Favorite TV bespectacled character : http://www.imdb.com/poll/results/2011-05-25
Most deserving film-maker of a theme park : http://www.imdb.com/poll/results/2011-05-31
Favorite Western-themed TV series : http://www.imdb.com/poll/results/2011-06-08
Most iconic movie cop : http://www.imdb.com/poll/results/2011-06-17
Favorite Best Picture moment from Ebert's 100 greatest : http://www.imdb.com/poll/results/2011-06-21
Disney film that should be remade by David Lynch : http://www.imdb.com/poll/results/2011-06-28
Favorite oscar-winning Columbo "murderer" : http://www.imdb.com/poll/results/2011-06-29
Favorite 1999 existential film : http://www.imdb.com/poll/results/2011-07-01
Favorite TV show featuring puppetry : http://www.imdb.com/poll/results/2011-07-02
Favorite first performer to win Oscar twice in the same category : http://www.imdb.com/poll/results/2011-07-18
Favorite TV show aired during 11 seasons : http://www.imdb.com/poll/results/2011-07-20
TV kid best defining your childhood personality : http://www.imdb.com/poll/results/2011-07-23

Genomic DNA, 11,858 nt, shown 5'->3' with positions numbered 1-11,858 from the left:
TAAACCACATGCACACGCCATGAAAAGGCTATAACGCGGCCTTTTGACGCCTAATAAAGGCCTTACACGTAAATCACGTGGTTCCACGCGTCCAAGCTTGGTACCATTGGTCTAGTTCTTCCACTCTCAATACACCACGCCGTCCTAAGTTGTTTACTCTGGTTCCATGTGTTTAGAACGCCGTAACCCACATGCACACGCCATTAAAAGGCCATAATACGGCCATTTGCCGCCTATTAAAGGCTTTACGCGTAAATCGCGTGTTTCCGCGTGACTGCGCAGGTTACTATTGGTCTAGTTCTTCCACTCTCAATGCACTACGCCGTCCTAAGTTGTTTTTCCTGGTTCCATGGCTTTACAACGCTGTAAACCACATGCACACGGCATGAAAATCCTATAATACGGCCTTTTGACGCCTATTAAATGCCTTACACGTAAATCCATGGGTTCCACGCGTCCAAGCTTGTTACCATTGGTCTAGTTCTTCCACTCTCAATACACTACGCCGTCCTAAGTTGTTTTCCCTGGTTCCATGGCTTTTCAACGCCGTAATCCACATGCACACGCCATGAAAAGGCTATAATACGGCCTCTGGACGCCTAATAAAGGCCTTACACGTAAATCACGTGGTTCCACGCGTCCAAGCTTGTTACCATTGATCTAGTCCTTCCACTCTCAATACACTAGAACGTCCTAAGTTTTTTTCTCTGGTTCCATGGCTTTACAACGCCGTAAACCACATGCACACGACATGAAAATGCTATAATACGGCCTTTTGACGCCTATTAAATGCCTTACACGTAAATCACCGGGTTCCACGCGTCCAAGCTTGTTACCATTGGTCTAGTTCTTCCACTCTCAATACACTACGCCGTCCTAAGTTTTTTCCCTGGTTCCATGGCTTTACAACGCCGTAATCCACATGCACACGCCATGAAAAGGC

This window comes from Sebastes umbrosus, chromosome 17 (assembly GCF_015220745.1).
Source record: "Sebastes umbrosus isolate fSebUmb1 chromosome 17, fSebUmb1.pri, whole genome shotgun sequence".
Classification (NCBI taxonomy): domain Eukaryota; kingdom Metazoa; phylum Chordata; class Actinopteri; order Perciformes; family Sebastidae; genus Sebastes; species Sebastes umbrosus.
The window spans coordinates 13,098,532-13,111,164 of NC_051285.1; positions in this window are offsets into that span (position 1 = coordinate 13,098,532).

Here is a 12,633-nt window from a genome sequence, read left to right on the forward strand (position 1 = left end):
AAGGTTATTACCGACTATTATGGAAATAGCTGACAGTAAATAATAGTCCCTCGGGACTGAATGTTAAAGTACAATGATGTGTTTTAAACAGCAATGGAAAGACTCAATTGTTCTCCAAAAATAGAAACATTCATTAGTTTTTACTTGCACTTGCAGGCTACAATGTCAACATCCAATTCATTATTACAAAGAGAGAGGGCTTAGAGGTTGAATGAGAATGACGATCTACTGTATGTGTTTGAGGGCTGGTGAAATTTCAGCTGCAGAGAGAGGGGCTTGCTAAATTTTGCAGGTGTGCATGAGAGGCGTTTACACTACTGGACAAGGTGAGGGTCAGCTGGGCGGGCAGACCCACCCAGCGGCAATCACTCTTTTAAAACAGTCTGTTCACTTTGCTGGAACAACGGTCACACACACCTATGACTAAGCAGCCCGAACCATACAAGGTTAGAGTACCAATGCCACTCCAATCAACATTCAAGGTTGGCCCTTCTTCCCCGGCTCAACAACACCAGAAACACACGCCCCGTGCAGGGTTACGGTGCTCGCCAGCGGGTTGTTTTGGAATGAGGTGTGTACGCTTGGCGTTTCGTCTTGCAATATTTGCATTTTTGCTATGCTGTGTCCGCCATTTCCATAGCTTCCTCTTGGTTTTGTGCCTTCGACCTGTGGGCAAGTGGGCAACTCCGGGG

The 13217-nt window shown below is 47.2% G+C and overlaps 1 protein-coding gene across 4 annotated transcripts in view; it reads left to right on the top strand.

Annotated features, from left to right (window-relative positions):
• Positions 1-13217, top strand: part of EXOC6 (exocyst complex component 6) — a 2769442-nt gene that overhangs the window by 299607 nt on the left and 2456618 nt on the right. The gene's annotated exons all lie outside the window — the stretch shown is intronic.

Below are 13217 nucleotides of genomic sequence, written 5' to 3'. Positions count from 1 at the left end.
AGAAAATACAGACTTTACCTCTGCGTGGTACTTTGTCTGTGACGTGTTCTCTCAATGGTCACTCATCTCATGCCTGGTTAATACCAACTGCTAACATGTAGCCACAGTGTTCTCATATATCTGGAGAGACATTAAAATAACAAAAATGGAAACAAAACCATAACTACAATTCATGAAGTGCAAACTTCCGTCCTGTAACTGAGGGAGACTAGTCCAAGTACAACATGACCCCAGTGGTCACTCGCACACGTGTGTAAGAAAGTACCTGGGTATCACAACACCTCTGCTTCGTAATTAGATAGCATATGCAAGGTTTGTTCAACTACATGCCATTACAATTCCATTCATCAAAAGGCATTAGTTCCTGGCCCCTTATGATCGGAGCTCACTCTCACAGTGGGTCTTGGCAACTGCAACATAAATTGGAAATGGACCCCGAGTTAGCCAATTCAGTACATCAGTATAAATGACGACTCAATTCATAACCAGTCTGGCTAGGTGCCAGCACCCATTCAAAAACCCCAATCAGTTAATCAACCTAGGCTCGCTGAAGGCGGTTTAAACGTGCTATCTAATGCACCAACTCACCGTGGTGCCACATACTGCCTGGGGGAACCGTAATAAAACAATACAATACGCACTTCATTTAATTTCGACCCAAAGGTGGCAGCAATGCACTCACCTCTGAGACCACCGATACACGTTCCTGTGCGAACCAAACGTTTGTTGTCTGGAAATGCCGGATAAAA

Movies with the most nightmarish feel : http://www.imdb.com/poll/results/2011-07-25
Favorite character "good" or "bad" : http://www.imdb.com/poll/results/2011-08-14
Favorite TV character using a wheelchair : http://www.imdb.com/poll/results/2011-08-17
Favorite top ranked 70's one-word title film : http://www.imdb.com/poll/results/2011-08-30
Director that "owned" the 60's : http://www.imdb.com/poll/results/2011-09-01
Despite some similarities, genre-wise, the film couldn't have been more opposite. However, they have one thing in common besides starring Lea Thompson, they both feature two of the most cringe-worthy and disturbing romances ever.
Granted Lorraine didn't know Marty was her son and Howard was an 'anthropomorphic' duck, it's quite difficult to overlook the Oedipal and Bestial undertones of each relationship, hence the question : which of these two romances, culminating with one kiss, do you think, is the most cringe-worthy?